Winter Weather Is No Friend to EV Batteries

Some things will always remain the same on that family winter holiday road trip to grandmother's house, snow-covered roads, kids asking, "Are we there yet?", and traffic delays, but for electric vehicle owners, there is now another concern. "How long will my battery last?"
Mustang Mach e 6 photos
2022 Chevy Bolt2019 Chevy Volt2022 Audi e-tron2022 Hyundai Kona2022 Jaguar I-Pace
It is a legitimate concern as all electric vehicles lose range in freezing conditions, and the degree of loss varies greatly by vehicle, with some dipping a whopping 30%.

There are a few reasons batteries experience performance loss in cold temperatures. Cold temperatures slow the reaction time of the chemicals within the battery, thus impacting the physical processes that, in turn, limit the EVs power.

And unlike internal combustion engine (ICE) vehicles, EV motors do not produce their own heat. Whatever heat they do generate is routed to warm the battery, but that amount is insufficient. Therefore EV cabin heat is relied upon to heat the battery which draws power from the battery itself, thus reducing the power needed for driving.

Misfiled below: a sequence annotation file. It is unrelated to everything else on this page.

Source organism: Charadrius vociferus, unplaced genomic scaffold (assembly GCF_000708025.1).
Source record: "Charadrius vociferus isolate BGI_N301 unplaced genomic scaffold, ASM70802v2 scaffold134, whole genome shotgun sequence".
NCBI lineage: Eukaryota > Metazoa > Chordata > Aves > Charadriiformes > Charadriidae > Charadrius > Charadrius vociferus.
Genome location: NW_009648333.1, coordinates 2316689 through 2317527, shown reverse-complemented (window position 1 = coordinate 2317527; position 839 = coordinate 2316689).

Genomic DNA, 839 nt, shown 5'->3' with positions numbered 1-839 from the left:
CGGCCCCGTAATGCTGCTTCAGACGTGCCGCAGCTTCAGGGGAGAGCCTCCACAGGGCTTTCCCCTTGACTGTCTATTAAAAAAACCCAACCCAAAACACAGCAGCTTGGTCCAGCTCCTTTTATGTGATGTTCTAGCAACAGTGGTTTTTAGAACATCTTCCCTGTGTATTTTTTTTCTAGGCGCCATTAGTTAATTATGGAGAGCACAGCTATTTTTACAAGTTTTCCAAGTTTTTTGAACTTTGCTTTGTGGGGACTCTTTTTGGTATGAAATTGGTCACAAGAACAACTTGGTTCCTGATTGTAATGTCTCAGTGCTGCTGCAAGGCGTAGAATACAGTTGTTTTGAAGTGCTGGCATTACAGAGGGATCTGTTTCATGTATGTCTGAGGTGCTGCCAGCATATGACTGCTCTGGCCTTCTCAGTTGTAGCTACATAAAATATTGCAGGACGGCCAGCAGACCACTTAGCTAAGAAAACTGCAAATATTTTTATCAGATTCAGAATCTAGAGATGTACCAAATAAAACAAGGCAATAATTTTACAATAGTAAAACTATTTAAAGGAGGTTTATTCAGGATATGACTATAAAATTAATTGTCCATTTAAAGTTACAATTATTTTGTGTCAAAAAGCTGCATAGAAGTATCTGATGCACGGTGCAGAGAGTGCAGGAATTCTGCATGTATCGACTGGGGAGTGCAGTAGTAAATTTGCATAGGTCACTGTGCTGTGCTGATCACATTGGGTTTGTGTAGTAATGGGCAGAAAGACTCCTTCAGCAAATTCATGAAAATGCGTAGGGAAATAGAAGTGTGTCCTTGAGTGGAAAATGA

As we said, the degree of range loss in the winter depends on the vehicle. Recurrent collected real-world data on battery range loss from 7,000 vehicles that includes variables such as uneven, driving speeds and usage, and the calendar aging of vehicle batteries and compared 14 popular EV models.

Verified winter range data reveals that the four Tesla models on the roads today lose an average of 16.5%, with the Model S losing 19% of its range.

The Chevrolet Bolt and Volt EVs also suffer significant loss in estimated winter range in temps between 20-30F (-6.7 to -1.1 C) weather, with a 34% and 31% percent loss, respectively.

Ford's Mustang Mach-E with the Premium AWD 99 kWh and the VW ID.4 experienced a verified winter range loss of 30%.

Some of the better performers in estimated winter range loss were the Premium Plus Audi e-tron, Hyundai Kona, and Jaguar I-Pace, all with less than a 10% loss.

The good news is that cold weather does not impact the life of the battery or prohibit the battery from returning to its normal level of performance once warmer temperatures return.
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